The Gloves Are Off in Democrats’ Battle With Trump
Donald Trump's showdown with congressional Democrats looks increasingly like it’s careening toward a constitutional crisis.
The House Judiciary Committee has voted to hold Attorney General William Barr in contempt for failing to comply with a subpoena to provide the unredacted report of Robert Mueller’s investigation into election meddling by Russia.
Democrats – from Speaker Nancy Pelosi to high-profile presidential contenders – are increasingly casting their battle with the administration as one between democracy and tyranny.
The president, acting on Barr’s advice, formally asserted executive privilege yesterday to block the release of more information on Mueller's findings.
That raises the odds the dispute finds its way to the Supreme Court. Pelosi said yesterday that impeaching Barr is “on the table.” The next step would be a full House vote on the contempt question.
Trump's advisers are betting the fight over the reach of Congress’s investigative powers backfires for Democrats in next year’s elections, so the White House is unlikely to change course. That leaves Democrats facing a complicated political calculation on how much further to push.
Not connecting | Trump’s worldwide campaign to blackball China's Huawei is looking like a failure. Attempts to persuade other governments to exclude Huawei equipment from the next generation of super-fast 5G mobile networks have hit a wall – even among allies. No European nation has joined the call to boycott the company, not even the U.K., triggering a scolding from Secretary of State Michael Pompeo in London yesterday.
Another projectile | Less than a week after testing what weapons watchers believe was a short-range ballistic missile, North Korea has launched another round. The projectiles – which South Korea says appear to have been two short-range missiles – were fired from the northwest Sino-ri missile base. Top U.S. nuclear envoy Stephen Biegun is in Seoul for talks, as Trump's negotiations with Kim Jong Un's regime stall.
Surprising outreach | Saudi Arabia's push for a bulwark against Iran is spurring an olive branch to an old enemy. As Abbas Al Lawati and Donna Abu-Nasr report, Saudi is preparing to reopen its border with Iraq to trade, while a recent delegation to Baghdad pledged to invest $1 billion in development projects. “We want to help Iraq be a strong country,” says Ibrahim al-Nahas, a member of the Saudi Shura Council’s Foreign Affairs Committee.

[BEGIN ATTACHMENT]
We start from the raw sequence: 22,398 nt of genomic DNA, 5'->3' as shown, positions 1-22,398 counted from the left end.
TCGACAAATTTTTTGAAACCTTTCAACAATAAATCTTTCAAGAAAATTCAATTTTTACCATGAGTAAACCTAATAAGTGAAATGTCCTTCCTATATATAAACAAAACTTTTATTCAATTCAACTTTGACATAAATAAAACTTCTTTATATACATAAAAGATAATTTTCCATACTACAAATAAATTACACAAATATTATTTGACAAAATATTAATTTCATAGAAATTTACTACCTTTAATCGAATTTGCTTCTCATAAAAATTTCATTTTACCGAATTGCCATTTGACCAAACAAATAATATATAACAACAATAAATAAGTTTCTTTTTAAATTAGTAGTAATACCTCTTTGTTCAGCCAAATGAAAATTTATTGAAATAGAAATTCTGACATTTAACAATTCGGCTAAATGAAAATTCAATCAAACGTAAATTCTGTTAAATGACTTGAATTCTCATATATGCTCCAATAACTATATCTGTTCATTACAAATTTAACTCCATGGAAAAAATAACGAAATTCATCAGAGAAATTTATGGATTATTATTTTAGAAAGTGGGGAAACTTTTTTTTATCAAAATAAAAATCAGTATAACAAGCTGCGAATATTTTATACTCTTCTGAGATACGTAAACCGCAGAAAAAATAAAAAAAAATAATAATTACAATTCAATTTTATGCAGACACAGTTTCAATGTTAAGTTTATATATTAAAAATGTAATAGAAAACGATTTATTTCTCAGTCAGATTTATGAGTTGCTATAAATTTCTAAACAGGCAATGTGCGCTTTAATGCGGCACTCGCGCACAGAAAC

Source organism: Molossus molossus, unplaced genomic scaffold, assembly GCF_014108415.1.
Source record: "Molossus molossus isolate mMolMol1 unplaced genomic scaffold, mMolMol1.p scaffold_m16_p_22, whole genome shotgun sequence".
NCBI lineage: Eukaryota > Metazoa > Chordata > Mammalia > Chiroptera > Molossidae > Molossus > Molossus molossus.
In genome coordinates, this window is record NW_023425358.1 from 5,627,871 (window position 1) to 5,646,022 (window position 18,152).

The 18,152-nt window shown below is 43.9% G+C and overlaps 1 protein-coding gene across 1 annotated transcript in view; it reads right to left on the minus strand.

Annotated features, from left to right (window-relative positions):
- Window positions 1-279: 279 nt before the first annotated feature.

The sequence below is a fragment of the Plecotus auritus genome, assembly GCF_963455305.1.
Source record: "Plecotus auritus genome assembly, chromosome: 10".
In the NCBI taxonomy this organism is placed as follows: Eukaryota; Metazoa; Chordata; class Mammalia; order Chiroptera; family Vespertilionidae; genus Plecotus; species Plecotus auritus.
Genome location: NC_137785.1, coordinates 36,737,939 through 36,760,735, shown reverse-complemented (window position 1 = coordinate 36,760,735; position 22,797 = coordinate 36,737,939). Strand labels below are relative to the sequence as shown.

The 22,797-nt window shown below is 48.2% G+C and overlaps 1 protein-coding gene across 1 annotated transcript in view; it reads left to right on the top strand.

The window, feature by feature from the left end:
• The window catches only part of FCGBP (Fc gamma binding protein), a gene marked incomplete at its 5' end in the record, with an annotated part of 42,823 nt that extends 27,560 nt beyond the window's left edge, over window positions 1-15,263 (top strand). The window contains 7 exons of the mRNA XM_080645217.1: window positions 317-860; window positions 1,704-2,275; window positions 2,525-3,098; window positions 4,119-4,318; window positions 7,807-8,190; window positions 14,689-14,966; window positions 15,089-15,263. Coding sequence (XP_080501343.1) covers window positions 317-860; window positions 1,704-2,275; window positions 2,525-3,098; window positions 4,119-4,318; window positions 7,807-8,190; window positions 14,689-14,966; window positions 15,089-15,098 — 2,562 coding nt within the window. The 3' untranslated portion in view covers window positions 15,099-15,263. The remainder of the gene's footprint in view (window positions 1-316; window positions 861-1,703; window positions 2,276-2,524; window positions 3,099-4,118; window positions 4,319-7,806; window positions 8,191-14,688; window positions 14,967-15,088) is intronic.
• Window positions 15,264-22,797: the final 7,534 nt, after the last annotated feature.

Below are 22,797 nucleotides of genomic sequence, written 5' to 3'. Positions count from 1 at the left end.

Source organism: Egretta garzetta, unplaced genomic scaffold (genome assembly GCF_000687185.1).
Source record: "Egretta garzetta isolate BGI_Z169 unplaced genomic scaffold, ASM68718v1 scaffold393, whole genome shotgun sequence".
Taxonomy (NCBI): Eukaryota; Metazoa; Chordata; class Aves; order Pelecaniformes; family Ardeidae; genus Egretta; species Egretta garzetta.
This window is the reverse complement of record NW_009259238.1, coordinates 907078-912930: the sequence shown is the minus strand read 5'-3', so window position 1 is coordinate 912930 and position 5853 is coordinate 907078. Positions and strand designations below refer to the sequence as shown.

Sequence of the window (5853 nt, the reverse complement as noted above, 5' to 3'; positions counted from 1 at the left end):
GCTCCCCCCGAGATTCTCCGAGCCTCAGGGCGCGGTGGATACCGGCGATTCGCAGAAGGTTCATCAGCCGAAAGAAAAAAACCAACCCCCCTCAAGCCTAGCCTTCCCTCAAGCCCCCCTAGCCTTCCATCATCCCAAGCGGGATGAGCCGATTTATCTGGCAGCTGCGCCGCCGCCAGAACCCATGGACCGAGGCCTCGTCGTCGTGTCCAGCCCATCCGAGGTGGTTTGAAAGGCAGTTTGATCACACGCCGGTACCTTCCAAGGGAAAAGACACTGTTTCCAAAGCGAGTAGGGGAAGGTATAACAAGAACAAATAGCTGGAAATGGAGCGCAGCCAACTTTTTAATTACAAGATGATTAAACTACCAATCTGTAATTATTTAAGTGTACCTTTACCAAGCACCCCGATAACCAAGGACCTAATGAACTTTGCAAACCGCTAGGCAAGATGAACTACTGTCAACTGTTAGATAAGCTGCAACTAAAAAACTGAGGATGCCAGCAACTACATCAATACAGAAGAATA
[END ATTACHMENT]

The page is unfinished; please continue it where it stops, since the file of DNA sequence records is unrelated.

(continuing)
Popular heroes | Many politicians see Jose Domingo Perez, the face of a corruption probe in Peru that’s implicated four former chief executives and dozens of officials, as an enemy. But for ordinary Peruvians tired of graft, he’s a champion whose image adorns their T-shirts. Perez is just one of the lawyers and judges across Latin America cleaning up the mess from continent-wide bribery by construction giant Odebrecht.
Looking for answers | European Union leaders are in Romania today for a summit originally designed to be a post-Brexit relaunch of the bloc two weeks before European Parliament elections. Problem is, British Prime Minister Theresa May (who isn't attending) is still struggling to make Brexit happen and the EU has other issues to contend with, including an Iran nuclear deal hanging by a thread and a surge in populist sentiment across the continent.
What to Watch
- South Africa is counting votes after an election that will determine if President Cyril Ramaphosa tightens his grip over the fractious ruling party enough to push through key economic reforms. The outcome will be known as soon as tomorrow.
- Trump declared at a campaign rally last night in the presidential battleground state of Florida that China’s leaders “broke the deal” he was negotiating on trade, ratcheting up his rhetoric ahead of talks already clouded by imminent U.S. tariff increases and Beijing’s threats of retaliation.
- Trump’s legislative priorities include gaining approval for a trade pact with Mexico and Canada, promoting infrastructure investment, increasing border security and combating drug prices. But as Bloomberg Government reports, there's little incentive for a compromise between the White House and Democrats.
And finally....Who or what is Taoran Notes? Over the past week the blog, a hitherto obscure account on the WeChat social media platform, has become one of the few voices in China offering an opinion on Beijing's negotiating strategy on trade. Hong Hao, chief strategist at Bocom International Holdings in Hong Kong, speculates the blog is backed by the government. “Otherwise, how come it is allowed to publish comments on trade when nobody else can? The government is managing the public expectations.”
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